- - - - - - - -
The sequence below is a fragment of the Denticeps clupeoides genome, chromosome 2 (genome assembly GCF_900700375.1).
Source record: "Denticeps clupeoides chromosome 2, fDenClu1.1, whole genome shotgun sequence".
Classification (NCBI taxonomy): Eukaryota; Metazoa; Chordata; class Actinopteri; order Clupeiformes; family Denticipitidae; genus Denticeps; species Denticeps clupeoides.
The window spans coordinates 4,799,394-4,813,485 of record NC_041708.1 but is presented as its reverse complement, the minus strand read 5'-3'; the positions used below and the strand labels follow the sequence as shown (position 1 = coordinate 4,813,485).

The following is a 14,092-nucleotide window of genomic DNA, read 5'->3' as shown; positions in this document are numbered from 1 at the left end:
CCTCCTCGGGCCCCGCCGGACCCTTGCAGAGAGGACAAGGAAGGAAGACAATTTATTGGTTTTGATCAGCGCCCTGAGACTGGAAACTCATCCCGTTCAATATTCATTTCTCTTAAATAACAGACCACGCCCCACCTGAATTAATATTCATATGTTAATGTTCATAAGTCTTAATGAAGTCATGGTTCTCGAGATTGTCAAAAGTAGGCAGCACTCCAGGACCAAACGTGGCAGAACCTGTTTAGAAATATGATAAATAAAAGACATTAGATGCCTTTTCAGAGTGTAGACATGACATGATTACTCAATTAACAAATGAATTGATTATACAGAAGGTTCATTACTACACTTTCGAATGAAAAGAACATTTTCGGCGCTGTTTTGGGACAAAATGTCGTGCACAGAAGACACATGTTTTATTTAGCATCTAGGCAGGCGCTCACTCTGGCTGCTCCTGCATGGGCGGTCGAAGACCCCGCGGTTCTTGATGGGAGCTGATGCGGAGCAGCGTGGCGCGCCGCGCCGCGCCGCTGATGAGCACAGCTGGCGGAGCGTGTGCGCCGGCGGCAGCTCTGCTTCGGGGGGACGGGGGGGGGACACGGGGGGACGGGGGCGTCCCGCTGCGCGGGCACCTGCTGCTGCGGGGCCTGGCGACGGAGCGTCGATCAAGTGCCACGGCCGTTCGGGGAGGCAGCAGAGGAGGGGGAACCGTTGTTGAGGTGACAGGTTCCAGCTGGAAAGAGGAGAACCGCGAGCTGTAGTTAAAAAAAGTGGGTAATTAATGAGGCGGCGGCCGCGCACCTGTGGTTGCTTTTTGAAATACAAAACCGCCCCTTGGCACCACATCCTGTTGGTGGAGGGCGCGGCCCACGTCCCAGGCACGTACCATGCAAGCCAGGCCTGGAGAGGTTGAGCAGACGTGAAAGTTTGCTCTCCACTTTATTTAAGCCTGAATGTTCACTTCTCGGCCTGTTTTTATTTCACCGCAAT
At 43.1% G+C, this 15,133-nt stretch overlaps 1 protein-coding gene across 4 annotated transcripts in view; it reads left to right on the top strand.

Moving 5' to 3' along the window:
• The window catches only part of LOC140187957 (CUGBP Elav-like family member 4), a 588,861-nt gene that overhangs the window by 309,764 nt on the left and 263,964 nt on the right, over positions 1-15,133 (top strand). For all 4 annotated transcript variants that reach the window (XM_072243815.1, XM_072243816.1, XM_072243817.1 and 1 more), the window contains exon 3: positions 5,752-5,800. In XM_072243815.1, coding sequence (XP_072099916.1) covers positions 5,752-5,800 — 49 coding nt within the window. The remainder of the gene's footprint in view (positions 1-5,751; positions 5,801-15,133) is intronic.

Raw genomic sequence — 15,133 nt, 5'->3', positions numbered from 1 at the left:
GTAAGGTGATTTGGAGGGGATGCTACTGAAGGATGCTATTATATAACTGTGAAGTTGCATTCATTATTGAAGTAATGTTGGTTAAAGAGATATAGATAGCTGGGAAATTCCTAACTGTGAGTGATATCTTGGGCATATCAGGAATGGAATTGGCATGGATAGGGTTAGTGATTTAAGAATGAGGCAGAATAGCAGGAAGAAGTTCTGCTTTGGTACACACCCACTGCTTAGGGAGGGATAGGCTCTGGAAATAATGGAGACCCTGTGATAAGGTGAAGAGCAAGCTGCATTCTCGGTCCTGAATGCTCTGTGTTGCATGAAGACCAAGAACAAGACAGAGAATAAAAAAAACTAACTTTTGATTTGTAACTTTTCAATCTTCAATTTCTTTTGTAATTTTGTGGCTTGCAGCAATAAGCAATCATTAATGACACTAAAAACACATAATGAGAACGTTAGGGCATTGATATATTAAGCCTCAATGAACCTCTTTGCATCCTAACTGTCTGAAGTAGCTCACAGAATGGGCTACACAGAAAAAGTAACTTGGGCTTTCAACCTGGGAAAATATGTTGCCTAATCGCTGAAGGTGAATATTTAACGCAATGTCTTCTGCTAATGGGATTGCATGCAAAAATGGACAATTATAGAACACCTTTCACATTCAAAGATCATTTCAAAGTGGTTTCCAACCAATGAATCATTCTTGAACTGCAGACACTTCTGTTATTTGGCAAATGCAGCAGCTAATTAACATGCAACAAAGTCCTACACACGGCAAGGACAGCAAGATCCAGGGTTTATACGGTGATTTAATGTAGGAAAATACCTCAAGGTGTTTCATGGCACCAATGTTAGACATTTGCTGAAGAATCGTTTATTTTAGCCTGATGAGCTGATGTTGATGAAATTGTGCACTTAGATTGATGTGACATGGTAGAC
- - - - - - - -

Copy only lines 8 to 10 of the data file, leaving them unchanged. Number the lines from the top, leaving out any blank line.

Moving 5' to 3' along the window:
• The window catches only part of LOC140187957 (CUGBP Elav-like family member 4), a 588,861-nt gene that overhangs the window by 309,764 nt on the left and 263,964 nt on the right, over positions 1-15,133 (top strand). For all 4 annotated transcript variants that reach the window (XM_072243815.1, XM_072243816.1, XM_072243817.1 and 1 more), the window contains exon 3: positions 5,752-5,800. In XM_072243815.1, coding sequence (XP_072099916.1) covers positions 5,752-5,800 — 49 coding nt within the window. The remainder of the gene's footprint in view (positions 1-5,751; positions 5,801-15,133) is intronic.

Raw genomic sequence — 15,133 nt, 5'->3', positions numbered from 1 at the left: